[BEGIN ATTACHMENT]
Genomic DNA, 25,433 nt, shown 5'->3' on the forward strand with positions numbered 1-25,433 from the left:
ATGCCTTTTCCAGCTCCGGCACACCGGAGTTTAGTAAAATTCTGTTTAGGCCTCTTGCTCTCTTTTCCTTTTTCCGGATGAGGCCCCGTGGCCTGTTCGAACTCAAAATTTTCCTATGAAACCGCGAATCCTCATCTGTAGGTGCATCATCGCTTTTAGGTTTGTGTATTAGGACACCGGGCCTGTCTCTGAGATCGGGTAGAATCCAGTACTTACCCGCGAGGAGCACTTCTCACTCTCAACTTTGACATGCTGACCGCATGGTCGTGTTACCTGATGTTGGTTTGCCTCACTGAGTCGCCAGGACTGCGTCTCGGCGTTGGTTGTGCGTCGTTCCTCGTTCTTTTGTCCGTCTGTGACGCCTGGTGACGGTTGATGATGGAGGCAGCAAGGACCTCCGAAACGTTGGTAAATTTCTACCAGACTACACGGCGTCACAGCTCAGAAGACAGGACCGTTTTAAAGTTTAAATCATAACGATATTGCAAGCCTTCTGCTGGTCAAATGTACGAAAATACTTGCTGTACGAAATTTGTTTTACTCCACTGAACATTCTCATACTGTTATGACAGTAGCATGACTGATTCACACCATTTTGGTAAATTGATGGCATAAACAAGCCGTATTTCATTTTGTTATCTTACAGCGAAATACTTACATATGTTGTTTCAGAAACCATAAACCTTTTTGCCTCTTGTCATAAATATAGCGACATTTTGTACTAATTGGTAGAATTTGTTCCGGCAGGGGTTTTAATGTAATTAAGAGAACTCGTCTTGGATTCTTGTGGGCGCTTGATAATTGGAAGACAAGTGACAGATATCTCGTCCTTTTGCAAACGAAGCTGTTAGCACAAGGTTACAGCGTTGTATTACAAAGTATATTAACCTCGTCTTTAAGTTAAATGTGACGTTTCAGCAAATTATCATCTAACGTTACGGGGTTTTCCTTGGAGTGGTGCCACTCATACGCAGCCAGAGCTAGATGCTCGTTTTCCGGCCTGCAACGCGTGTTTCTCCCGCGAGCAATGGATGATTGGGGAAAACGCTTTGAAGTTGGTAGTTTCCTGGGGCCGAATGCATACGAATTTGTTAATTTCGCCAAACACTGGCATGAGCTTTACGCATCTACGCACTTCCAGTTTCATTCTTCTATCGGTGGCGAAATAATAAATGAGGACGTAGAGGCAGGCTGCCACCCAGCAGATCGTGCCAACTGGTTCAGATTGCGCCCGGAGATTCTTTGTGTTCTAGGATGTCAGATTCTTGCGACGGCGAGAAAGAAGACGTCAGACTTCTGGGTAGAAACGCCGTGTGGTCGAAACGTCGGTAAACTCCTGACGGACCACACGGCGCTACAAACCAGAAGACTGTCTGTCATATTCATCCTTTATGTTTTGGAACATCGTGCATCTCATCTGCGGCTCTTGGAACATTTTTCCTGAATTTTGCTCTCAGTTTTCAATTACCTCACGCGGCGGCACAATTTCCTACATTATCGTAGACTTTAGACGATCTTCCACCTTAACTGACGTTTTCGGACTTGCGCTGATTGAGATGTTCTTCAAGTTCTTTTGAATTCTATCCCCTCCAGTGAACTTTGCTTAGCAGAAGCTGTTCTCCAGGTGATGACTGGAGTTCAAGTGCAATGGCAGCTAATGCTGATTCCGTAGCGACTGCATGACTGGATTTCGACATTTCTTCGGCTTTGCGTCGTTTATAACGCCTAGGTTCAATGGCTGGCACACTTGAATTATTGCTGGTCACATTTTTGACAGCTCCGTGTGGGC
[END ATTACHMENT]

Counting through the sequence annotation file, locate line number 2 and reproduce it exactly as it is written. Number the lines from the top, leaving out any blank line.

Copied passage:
ATGCCTTTTCCAGCTCCGGCACACCGGAGTTTAGTAAAATTCTGTTTAGGCCTCTTGCTCTCTTTTCCTTTTTCCGGATGAGGCCCCGTGGCCTGTTCGAACTCAAAATTTTCCTATGAAACCGCGAATCCTCATCTGTAGGTGCATCATCGCTTTTAGGTTTGTGTATTAGGACACCGGGCCTGTCTCTGAGATCGGGTAGAATCCAGTACTTACCCGCGAGGAGCACTTCTCACTCTCAACTTTGACATGCTGACCGCATGGTCGTGTTACCTGATGTTGGTTTGCCTCACTGAGTCGCCAGGACTGCGTCTCGGCGTTGGTTGTGCGTCGTTCCTCGTTCTTTTGTCCGTCTGTGACGCCTGGTGACGGTTGATGATGGAGGCAGCAAGGACCTCCGAAACGTTGGTAAATTTCTACCAGACTACACGGCGTCACAGCTCAGAAGACAGGACCGTTTTAAAGTTTAAATCATAACGATATTGCAAGCCTTCTGCTGGTCAAATGTACGAAAATACTTGCTGTACGAAATTTGTTTTACTCCACTGAACATTCTCATACTGTTATGACAGTAGCATGACTGATTCACACCATTTTGGTAAATTGATGGCATAAACAAGCCGTATTTCATTTTGTTATCTTACAGCGAAATACTTACATATGTTGTTTCAGAAACCATAAACCTTTTTGCCTCTTGTCATAAATATAGCGACATTTTGTACTAATTGGTAGAATTTGTTCCGGCAGGGGTTTTAATGTAATTAAGAGAACTCGTCTTGGATTCTTGTGGGCGCTTGATAATTGGAAGACAAGTGACAGATATCTCGTCCTTTTGCAAACGAAGCTGTTAGCACAAGGTTACAGCGTTGTATTACAAAGTATATTAACCTCGTCTTTAAGTTAAATGTGACGTTTCAGCAAATTATCATCTAACGTTACGGGGTTTTCCTTGGAGTGGTGCCACTCATACGCAGCCAGAGCTAGATGCTCGTTTTCCGGCCTGCAACGCGTGTTTCTCCCGCGAGCAATGGATGATTGGGGAAAACGCTTTGAAGTTGGTAGTTTCCTGGGGCCGAATGCATACGAATTTGTTAATTTCGCCAAACACTGGCATGAGCTTTACGCATCTACGCACTTCCAGTTTCATTCTTCTATCGGTGGCGAAATAATAAATGAGGACGTAGAGGCAGGCTGCCACCCAGCAGATCGTGCCAACTGGTTCAGATTGCGCCCGGAGATTCTTTGTGTTCTAGGATGTCAGATTCTTGCGACGGCGAGAAAGAAGACGTCAGACTTCTGGGTAGAAACGCCGTGTGGTCGAAACGTCGGTAAACTCCTGACGGACCACACGGCGCTACAAACCAGAAGACTGTCTGTCATATTCATCCTTTATGTTTTGGAACATCGTGCATCTCATCTGCGGCTCTTGGAACATTTTTCCTGAATTTTGCTCTCAGTTTTCAATTACCTCACGCGGCGGCACAATTTCCTACATTATCGTAGACTTTAGACGATCTTCCACCTTAACTGACGTTTTCGGACTTGCGCTGATTGAGATGTTCTTCAAGTTCTTTTGAATTCTATCCCCTCCAGTGAACTTTGCTTAGCAGAAGCTGTTCTCCAGGTGATGACTGGAGTTCAAGTGCAATGGCAGCTAATGCTGATTCCGTAGCGACTGCATGACTGGATTTCGACATTTCTTCGGCTTTGCGTCGTTTATAACGCCTAGGTTCAATGGCTGGCACACTTGAATTATTGCTGGTCACATTTTTGACAGCTCCGTGTGGGC